The House Party

I see it from outside. Always outside, just a few feet to the right. You’d think I’d be above, looking down, like someone who is dying, or maybe lucid dreaming. But either of those would have been preferable, I guess. It’s funny – it’s the second worst thing that ever happened to my body, and I wasn’t home for it. Just observing.

When I see it, the room is a vacuum. The participants are moving slowly. The (non)air is honey, but honey is sweet in its stickiness. This is just an impediment. Have I slowed it down? Do I think that on one of these visits, time can be altered entirely? Mostly, I view it with a degree of impassivity.

She is young. She’s glowing like a beacon. For those few months after 9/11, her fear makes her stand out. She vibrates with urgency brought on by current events and embroidered lingerie and impending career choices. For the first time, men swarm around her. It is too much. The second breakdown is on the horizon, but right now she doesn’t see it. There’s too much on her. He’s too much on her. She’s choking on the honey. Her mouth is sealed. If only he’d look into her eyes – why doesn’t he see?

He is heavy, a hulking mass of olive skin and tangled black locks. Beer soaks his breath, but in the (non)air between them, this has no meaning. Once, long ago, when air was still a thing, he kissed her until she was nothing and everything. He promised to be her first, though things never work out for fools of 16. Now, with four years between that moment and this, he has forgotten his tenderness.

The weight she once requested is too much. The honey is in her lungs. The last coherent part of her is screaming “NO!”, but you’d have to have her magick to hear it. He is drunk, and slow, and stupid, and soon to be cruel. She is outside now. She is me. I’m watching every second. I’m bathed in shame.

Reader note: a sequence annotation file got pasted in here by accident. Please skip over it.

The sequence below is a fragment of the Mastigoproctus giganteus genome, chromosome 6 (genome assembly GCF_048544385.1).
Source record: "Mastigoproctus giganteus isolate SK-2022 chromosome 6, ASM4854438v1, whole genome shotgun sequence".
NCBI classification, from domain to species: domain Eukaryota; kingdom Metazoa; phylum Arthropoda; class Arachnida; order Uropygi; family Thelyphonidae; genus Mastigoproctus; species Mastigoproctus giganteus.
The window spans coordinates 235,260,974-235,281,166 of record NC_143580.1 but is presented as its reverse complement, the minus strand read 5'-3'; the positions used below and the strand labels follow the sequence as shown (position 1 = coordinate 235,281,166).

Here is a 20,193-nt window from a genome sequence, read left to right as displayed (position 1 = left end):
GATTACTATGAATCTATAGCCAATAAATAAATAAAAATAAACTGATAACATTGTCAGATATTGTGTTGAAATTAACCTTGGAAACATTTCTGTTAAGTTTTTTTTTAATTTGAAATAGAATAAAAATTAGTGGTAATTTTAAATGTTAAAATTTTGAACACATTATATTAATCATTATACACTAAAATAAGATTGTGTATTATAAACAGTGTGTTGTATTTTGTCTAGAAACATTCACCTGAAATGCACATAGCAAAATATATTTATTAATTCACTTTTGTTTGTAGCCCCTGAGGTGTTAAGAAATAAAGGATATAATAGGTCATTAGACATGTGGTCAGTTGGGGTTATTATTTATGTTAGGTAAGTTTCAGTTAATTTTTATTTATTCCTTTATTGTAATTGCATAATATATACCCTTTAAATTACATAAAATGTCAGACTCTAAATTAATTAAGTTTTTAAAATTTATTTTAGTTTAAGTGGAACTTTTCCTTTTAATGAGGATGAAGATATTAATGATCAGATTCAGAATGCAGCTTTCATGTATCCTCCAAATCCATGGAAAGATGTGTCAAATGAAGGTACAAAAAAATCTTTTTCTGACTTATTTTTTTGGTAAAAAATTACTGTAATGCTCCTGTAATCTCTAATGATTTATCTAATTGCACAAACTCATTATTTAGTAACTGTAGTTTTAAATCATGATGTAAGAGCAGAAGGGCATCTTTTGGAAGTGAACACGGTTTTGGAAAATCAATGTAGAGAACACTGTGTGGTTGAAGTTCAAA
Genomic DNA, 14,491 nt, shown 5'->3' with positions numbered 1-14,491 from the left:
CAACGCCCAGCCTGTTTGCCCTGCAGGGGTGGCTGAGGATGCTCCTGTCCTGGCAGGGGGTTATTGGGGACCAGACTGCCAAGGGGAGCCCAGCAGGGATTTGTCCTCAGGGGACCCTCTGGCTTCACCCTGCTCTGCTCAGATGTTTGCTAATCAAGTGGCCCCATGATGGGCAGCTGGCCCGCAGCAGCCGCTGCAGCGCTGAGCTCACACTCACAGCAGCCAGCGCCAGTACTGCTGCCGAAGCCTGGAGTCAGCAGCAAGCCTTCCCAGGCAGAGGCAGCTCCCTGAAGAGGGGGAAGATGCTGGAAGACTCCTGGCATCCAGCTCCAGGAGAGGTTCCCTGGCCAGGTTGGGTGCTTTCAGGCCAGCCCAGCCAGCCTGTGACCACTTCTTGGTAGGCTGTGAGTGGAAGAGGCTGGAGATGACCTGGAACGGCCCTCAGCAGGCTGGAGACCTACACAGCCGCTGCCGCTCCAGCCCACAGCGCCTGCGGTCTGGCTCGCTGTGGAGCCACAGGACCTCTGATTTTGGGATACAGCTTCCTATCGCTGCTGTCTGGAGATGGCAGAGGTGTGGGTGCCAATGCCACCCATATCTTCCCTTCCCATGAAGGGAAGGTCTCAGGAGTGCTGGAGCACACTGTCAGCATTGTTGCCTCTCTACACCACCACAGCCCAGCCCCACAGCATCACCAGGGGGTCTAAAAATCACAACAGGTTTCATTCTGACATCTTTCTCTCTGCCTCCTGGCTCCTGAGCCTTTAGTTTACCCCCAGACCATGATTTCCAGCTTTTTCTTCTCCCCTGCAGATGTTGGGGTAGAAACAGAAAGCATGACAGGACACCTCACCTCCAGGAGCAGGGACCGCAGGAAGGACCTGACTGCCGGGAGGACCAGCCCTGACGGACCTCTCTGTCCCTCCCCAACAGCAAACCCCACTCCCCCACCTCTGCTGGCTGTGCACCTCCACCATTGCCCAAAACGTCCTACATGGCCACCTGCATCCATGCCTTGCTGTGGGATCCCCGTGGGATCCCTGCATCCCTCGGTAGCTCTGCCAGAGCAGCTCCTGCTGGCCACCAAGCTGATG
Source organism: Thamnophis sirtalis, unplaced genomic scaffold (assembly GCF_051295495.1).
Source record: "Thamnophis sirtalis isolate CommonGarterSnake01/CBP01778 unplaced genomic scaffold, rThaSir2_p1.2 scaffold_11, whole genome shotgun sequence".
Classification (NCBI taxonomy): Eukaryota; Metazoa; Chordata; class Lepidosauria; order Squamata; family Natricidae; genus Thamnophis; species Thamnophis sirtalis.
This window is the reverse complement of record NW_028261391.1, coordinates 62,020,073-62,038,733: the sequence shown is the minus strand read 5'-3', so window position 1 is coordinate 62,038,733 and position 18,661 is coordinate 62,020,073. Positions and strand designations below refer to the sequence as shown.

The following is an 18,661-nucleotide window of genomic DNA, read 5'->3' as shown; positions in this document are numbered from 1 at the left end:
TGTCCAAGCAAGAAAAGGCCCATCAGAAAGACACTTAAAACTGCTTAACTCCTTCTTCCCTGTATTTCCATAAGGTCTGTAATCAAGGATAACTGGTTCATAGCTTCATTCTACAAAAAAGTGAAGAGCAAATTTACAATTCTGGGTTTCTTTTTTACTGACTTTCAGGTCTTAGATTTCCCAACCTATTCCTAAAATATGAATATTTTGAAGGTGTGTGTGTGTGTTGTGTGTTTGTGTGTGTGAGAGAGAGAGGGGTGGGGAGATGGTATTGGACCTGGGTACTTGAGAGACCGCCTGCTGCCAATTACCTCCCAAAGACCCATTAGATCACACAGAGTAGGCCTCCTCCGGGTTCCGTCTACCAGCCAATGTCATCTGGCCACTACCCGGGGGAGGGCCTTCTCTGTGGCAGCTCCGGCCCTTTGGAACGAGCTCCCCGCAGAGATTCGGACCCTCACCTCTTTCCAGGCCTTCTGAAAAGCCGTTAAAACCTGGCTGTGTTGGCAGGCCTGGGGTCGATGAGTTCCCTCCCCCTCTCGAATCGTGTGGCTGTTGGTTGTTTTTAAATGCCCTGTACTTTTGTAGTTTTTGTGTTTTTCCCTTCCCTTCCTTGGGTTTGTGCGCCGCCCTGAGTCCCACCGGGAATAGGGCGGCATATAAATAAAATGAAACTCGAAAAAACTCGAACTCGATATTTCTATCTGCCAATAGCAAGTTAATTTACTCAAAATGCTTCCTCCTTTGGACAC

She can’t move. Her arms and legs are useless. Maybe she had too much to drink. Maybe she had the wrong thing. Maybe she was drugged. Her body is choking on fear. Outside her, I writhe with righteous anger. The shame burns away. I have nothing but hate. I will him to look down – look her in the eye. He loved her once. Now what?

He sees. Too late – far too late. He stops. He falls asleep. In a few hours, she will get dressed, then crawl to the bathroom, lock the door, and go to sleep. When she wakes, I’ll be inside again. The anger and shame and fear will braid together, cinching her gut. We will leave the remnants of the house party with best friend, clueless, in tow. We will shoot that stranger, once adored, a sad, small “goodbye”. We will fly back to Louisiana, pet our kitten, hug our friends, keep all of this a secret forever.

I see it from the inside. Who will look me in the eye? What will they see?

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